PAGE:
Tillage…Can be a Considerably Deep Subject

Posted on Thursday, September 12, 2013 by Scott


     Within the realm of farming there can be a lot of discrepancy amongst the effectiveness of different cultural practices. Things like natural vs synthetic fertilizer; fertilizer application timings; crop protection practices; and even tillage vs no-till. Most practices in agriculture have a ton of hidden variables, and even ones that you identify can change drastically based on said variables, such as weather; soil type; drainage, etc. The consideration of tillage options can be a very tough one because all of the variables at play cause research which can support yield boosts in either direction. Tillage aims to alleviate compaction through physically breaking up the soil. In addition, it aims to encourage the decomposition of the crop residue left behind by harvesting the crop that was grown and harvested there.

     Why do we want to get rid of compaction? Well, the short answer is that compaction can make it difficult for a plant to grow. By making the soil more dense, the plant roots have a harder time initially establishing, as well as growing further into the soil horizontally, and deeper, vertically. This can disable the plant from obtaining the required water and nutrients to grow, and most certainly will at least keep it from reaching its’ full potential in terms of growth and yield. In addition, it can also create an anaerobic environment in which some beneficial soil organisms which help to process nutrients cannot survive in. 

     Why do we want crop residue to break down as much as possible? There are a couple of reasons, not limited to what I mention. So, firstly, with crop residue sitting on top of the soil (corn/soybean/wheat leaves and stocks), water and other nutrients (applied or naturally found there) can be trapped on top of the residue which puts it at risk of being lost to the environment through volatilization and evaporation. Where do we really want it? As part of the soil, broken down and dispersed throughout different soil horizons  so that it is available for the plants to pick up and put towards growth. With this organic matter present throughout the soil, the soil gains structure. In simplistic terms, it acts as a glue to hold different soil particles together, spread apart a little (depending on the particle size), which also allows for water pathways to form throughout the soil. 

     So why doesn’t everyone till as much as possible? Many reasons exist, but I’ll just highlight a few:
-The cost of equipment, labor, etc

-Some land needs coverage in order to keep the soil from being destroyed by the environment! Sounds extreme doesn’t it? Well, an example where this happens is not too far off, in Port Burwell, Ontario. The reality for a lot of farmers is that their land is extremely sandy. This is referred to as “blow sand” by the farmers in this area. Without crop residue or a cover crop (rye, wheat, etc) left on after a crop harvest, the topsoil is very susceptible to blowing away. This is also compounded by the inherent wind risks from this area, being so close to the lake.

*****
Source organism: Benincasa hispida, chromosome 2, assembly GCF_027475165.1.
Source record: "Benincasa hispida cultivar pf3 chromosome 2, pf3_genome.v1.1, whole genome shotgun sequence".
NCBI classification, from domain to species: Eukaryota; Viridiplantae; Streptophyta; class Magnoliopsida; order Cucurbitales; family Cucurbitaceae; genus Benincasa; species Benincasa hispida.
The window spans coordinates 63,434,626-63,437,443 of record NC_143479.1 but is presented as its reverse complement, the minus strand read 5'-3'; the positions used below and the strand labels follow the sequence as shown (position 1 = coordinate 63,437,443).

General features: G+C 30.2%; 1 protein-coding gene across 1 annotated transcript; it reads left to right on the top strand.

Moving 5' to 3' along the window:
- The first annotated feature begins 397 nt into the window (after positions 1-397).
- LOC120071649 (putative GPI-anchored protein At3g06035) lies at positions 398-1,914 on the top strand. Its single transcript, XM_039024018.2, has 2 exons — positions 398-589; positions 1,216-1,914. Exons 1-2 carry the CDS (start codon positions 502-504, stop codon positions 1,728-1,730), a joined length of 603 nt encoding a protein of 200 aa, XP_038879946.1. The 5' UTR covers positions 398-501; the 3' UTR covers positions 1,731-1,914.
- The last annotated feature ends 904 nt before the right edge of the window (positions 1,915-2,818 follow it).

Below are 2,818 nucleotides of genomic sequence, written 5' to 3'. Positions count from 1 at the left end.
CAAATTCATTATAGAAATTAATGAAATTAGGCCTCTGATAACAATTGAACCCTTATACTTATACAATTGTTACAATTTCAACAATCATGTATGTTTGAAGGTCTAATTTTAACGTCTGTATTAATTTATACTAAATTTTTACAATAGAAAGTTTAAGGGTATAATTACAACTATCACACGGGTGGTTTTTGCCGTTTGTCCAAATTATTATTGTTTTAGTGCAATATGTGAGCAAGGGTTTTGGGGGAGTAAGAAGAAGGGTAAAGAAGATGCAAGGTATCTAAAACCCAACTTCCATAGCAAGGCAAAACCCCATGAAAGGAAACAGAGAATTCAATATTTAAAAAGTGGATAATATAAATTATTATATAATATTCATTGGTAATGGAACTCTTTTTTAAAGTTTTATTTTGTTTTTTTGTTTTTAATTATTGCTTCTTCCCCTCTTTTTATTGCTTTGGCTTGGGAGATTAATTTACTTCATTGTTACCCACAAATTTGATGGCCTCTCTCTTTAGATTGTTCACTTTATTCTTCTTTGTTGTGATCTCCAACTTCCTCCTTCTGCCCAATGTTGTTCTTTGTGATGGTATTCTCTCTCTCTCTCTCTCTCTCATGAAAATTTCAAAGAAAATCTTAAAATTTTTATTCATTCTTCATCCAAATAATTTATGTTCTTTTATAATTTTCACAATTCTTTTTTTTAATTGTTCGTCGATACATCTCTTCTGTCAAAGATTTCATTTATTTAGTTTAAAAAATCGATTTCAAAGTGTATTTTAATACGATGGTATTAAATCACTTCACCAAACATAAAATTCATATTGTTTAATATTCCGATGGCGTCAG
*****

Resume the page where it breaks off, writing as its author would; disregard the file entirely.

-Repeated tillage to the same depth; in the same direction; at the same angle…it can create a “plough pan” or “hard pan”. This is a compaction but occurring below the soil surface. With the creation of a hard layer, even fields that are tiled to disperse excess water will turn into a pond in a hurry. All of the water becomes trapped above that layer, even if the soil above is structured properly to filter it. While this seems like common sense, it is not realized by all farmers. For example, a farm not too far away from home has been cultivating and ploughing with the same implements very intensively and often for quite a few years, and with this year being as wet as it was, it really showed, placing a lot of their crop in mud pits. My grandpa pointed out to me the frequency in which their land is worked, and suggested that a fix to their problem would be a round of deep tillage. This deep tillage would require a lot of horsepower to cut through the soil so far below the surface, but would aim to break the hard panned soil and allow the flow of water and nutrients to carry through deeper into and throughout the soil profile. 


Below are pictures of us working in a customer’s field which was quite a mess this year. It resulted in burying a combine when we advised him to have us wait until the ground was frozen, and he urged us to try prior. Even after things had cooled off, the tractors managed to find some mud! I almost got stuck as well pulling a full load of corn out. The pictures are a little difficult to make out, but I thought I’d include them. This demonstrates the importance of soil caretaking and pairing with the correct cultural methods! Enjoy!

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